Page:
We’ve literally just started university, and the first term has almost already passed… So it’s time to talk a little bit about the achievements (or “achievements”…) so far.

On the first week we had several introductory lectures, but one of them was particularly interesting. It was about assessments and grades. And the lecturer kept emphasising:

**“Don’t expect 100% on all tests!”**

He also said that it will be new for most of us, because we were most likely to be the best students in our class, and we were the ones who got 100% all the time. But that time is over, because everyone can’t be the best so we have to get used to the thought of failing. In addition, he said that “The competition part was to get into Imperial. Now that the competition is over, you have to help each other.” And that’s how we started the term…

Our first assessed coursework was the ** First Year Design Project** – immediately on the third week! The idea is that we get a feeling for what “chemical engineering” means. Well, it was more like we tried to do something we knew next to nothing about, but we did it anyway ðŸ˜€ It was a teamwork project, which means we had to work in our tutorial group. I am not that used to working with others, so it was a bit difficult for me to consider their ideas as well, but I somehow managed to get a quite decent peer assessment grade, so I wasn’t that bad after all…

We had 5 days to do the final design. The whole design was evaluated based on our powerpoint presentation and a poster. We spent the first two days chatting about ideas and thinking about calculations. On the third day we realised we should actually do something, because the deadline is coming. We did some calculations, and then we realised we need a lot more calculations. Then on the fourth day we stayed in till 19:30 to finish the poster and the presentation… ðŸ˜€ Finally, on the fifth day we held our presentation. I thought it went quite well…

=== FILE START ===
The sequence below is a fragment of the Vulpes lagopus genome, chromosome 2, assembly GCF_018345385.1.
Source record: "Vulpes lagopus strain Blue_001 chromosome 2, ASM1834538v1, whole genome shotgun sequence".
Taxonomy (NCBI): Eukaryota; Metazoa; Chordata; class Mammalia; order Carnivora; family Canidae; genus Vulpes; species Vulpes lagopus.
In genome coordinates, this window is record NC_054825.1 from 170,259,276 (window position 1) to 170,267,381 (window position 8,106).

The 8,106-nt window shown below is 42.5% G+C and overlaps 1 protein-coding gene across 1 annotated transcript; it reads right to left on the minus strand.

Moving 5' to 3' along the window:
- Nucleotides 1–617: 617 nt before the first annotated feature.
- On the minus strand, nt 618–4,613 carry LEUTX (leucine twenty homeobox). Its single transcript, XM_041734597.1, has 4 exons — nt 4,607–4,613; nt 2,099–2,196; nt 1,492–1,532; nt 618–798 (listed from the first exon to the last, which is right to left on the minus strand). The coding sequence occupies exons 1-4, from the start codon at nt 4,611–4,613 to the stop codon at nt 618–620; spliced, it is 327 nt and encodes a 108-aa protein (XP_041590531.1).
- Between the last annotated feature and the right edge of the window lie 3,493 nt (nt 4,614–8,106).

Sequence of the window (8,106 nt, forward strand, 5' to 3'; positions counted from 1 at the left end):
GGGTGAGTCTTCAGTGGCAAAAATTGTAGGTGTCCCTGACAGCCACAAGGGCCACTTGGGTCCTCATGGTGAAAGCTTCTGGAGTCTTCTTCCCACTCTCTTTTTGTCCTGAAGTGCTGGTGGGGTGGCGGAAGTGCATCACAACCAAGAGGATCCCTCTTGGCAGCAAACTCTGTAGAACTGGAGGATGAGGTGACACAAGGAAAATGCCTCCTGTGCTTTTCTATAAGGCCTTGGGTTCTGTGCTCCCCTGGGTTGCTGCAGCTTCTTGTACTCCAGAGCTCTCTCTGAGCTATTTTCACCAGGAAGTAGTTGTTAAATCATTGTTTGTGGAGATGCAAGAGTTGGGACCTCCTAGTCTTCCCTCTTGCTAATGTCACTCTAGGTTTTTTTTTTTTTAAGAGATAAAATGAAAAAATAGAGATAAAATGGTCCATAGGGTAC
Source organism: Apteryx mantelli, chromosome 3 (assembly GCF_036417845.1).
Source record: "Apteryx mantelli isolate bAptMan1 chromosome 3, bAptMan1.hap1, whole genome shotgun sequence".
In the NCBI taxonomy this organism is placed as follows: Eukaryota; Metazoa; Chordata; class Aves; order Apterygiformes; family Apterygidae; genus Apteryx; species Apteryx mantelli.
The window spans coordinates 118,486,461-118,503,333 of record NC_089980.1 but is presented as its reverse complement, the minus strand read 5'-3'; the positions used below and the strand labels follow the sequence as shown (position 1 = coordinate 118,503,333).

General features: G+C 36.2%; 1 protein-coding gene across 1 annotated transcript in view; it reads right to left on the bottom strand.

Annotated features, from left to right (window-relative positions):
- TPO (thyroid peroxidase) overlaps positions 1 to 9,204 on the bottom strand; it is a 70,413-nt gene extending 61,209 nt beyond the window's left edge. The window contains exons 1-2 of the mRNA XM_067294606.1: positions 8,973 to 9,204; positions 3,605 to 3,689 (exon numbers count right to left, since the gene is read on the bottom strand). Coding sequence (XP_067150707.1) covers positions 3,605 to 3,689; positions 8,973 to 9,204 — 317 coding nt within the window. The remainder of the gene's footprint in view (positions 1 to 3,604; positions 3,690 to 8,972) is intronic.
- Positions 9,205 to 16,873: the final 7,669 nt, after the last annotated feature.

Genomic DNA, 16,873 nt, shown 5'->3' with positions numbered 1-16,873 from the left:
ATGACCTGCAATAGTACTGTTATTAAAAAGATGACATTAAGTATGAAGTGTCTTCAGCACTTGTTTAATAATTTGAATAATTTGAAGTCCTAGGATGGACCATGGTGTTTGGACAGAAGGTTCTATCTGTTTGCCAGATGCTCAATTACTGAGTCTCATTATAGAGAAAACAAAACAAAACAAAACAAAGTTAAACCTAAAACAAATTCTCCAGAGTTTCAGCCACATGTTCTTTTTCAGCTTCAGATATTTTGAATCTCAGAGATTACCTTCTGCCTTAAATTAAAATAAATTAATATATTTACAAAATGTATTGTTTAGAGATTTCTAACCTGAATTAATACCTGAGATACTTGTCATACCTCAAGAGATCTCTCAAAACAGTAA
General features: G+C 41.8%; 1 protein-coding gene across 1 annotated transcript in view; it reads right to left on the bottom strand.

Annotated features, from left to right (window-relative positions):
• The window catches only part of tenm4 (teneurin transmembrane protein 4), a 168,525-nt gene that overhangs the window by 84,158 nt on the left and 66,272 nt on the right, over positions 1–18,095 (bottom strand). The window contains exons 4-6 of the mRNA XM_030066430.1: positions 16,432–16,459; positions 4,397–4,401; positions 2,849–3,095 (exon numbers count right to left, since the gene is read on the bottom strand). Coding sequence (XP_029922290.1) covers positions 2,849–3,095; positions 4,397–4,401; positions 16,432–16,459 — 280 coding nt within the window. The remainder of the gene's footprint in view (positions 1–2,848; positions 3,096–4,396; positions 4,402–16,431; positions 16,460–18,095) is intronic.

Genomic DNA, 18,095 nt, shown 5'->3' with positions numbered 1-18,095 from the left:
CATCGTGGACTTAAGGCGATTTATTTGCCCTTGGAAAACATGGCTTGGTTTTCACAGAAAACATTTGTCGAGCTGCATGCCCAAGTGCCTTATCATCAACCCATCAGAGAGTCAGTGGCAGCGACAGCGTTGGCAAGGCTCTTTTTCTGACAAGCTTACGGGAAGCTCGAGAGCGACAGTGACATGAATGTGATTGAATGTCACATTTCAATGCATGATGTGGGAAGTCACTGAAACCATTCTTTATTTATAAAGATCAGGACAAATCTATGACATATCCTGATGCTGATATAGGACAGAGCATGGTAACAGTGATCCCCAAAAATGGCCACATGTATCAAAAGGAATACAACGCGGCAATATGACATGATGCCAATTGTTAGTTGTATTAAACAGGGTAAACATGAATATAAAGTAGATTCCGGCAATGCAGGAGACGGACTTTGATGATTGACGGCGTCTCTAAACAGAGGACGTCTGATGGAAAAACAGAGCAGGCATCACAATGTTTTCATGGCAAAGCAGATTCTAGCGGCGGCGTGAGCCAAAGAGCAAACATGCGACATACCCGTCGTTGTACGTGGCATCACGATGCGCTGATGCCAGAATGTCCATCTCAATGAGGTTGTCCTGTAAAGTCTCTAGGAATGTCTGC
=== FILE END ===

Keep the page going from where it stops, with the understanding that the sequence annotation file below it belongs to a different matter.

The next week we had a feedback session. They told us it was “good, but…” After that “but” I didn’t really listen, because that “but” meant not 100%. And I always expect 100%. I don’t care if it’s 99% or 30%. It’s below 100, therefore it’s a failure. It turned out we got around 70% (they didn’t tell us the actual grade). I was devastated… But then I remembered that first speech about “don’t expect 100% all the time”. I realised this is university now: success and failure, hand in hand. So, this Design Project taught me one thing (besides “what chemeng means”): what failure means, and how to handle it.

And the peer assessment? ðŸ˜€ First of all, let me explain what PA is. When we work in a team, the lecturers or the teachers can’t be there all the time to watch everyone’s contribution and mark us based on that. Also, it’s not very fair if those who worked very hard and those who did nothingÂ get the same grade. Therefore they introduced the system of peer assessment: we have to evaluate all of our teammates on a 1-5 scale and write a few sentences about their performance. Based on this score, we all get a normalised PA mark, which indicates our contribution to the team. And we also get the anonymous feedback so that we know what went well/wrong. I think it’s really helpful and I learned a lot from my feedback. And next year, our groupmark will be multiplied with the PA mark and that’s how we will get our final mark.